Educate Together, Ireland’s equality-based school patron, is today calling for all political groupings involved in negotiations for the next Programme for Government to show real commitment to educational equality.
During the election, candidates and parties agreed to establish a fairer and more pluralist school system. For these commitments to be honoured, dedicated text must be written into the next Programme for Government. For this, Educate Together suggests the following:
'Within its current term, this Government commits to the provision of 300 Educate Together national schools and 30 Educate Together second-level schools around Ireland; schools that treat all children equally at the school gate and within the classroom.
The Government commits to a ring-fenced funding stream of €10 million each year within the Department of Education and Skills to support the building of new equality-based schools and the divestment, reorganisation or amalgamation of existing school facilities.’
Educate Together suggests these lines in the certainty that it will break the near monopoly of religious-run schools (96% of the current primary system). Our aim is that all families have access to an equality-based school within 30 minutes travel time from their home, schools where all children are welcome and no children are segregated on the basis of religion during the school day.
Commenting on this, Paul Rowe, Chief Executive of Educate Together said:
“Educate Together is willing and able to work on opening a national network of equality-based schools, but this cannot be done on goodwill alone. Funding is needed and we are asking the next Government to commit to annual ring fenced funding for educational equality.”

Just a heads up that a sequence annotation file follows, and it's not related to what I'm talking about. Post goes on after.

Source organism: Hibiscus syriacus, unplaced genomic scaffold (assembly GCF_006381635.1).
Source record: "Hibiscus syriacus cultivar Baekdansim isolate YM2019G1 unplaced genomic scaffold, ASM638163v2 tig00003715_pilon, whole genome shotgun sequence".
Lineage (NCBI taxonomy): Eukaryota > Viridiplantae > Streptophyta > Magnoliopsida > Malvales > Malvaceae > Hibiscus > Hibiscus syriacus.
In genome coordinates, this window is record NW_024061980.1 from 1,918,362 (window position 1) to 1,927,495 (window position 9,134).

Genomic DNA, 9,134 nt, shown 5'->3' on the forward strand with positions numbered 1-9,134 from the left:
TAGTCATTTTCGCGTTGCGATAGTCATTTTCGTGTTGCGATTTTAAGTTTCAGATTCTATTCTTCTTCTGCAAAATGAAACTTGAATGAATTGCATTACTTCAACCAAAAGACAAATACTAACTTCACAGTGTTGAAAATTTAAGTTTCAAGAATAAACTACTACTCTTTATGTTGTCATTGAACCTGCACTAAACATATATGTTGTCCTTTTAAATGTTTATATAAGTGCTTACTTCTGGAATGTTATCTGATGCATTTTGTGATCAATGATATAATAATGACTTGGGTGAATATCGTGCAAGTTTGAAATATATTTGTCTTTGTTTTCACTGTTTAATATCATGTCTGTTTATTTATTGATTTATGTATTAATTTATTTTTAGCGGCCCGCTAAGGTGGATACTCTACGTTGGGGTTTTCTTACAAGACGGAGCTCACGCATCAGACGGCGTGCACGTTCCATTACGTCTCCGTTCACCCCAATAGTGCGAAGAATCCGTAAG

The level of progress in establishing more diversity and inclusiveness in the school system by the outgoing Government barely scratches the surface of what is actually needed. To meet the demand for Educate Together schools proper funding must be made available for new schools and for the divestment process.* Currently, the State currently offers zero funding for the opening, establishment and support of Educate Together’s second-level schools. This needs to change.
Educate Together has plans to work with communities and other providers to open hundreds of new equality-based schools, to transform the Irish education system for the children of today and tomorrow. For this to happen, and for the political commitments made during the election to become a reality, State funding streams must be put in place to fund educational equality.